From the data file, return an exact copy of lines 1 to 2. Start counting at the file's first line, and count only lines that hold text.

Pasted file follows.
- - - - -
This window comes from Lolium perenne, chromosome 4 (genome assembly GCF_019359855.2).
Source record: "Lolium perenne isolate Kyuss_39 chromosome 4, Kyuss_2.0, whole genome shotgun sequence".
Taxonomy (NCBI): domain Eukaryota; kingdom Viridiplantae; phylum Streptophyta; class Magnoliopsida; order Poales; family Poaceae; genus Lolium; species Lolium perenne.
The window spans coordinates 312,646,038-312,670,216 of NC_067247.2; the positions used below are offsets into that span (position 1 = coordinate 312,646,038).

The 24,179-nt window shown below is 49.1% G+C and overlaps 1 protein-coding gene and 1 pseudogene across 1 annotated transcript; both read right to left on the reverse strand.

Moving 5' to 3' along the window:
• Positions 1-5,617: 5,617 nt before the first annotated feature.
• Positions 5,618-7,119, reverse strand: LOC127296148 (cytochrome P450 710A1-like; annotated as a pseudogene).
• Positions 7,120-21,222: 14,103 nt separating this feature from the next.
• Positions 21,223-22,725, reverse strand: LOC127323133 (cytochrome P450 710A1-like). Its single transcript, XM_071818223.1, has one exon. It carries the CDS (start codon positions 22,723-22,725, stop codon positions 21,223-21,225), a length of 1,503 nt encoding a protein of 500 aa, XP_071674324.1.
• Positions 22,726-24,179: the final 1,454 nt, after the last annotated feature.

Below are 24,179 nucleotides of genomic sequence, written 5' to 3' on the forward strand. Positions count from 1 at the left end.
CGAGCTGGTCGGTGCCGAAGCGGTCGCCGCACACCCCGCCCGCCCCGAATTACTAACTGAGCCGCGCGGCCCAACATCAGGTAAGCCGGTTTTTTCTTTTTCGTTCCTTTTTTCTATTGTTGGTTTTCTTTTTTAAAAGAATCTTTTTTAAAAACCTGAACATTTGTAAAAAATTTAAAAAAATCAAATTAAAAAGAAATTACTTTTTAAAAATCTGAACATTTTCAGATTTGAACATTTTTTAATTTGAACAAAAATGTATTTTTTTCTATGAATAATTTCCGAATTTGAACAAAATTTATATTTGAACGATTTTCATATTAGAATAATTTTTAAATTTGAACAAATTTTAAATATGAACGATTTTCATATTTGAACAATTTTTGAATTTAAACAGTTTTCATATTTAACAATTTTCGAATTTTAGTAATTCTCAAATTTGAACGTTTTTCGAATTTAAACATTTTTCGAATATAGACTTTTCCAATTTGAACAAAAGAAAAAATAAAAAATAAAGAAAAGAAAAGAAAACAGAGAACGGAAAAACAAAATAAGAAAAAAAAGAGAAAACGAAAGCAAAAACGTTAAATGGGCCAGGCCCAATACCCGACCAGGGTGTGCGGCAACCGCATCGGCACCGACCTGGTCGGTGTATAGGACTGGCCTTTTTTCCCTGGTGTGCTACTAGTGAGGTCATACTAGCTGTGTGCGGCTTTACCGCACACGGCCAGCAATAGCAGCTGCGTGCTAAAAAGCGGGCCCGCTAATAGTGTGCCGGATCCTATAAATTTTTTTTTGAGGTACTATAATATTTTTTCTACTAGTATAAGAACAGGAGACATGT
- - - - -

This window comes from Lolium perenne, chromosome 4 (genome assembly GCF_019359855.2).
Source record: "Lolium perenne isolate Kyuss_39 chromosome 4, Kyuss_2.0, whole genome shotgun sequence".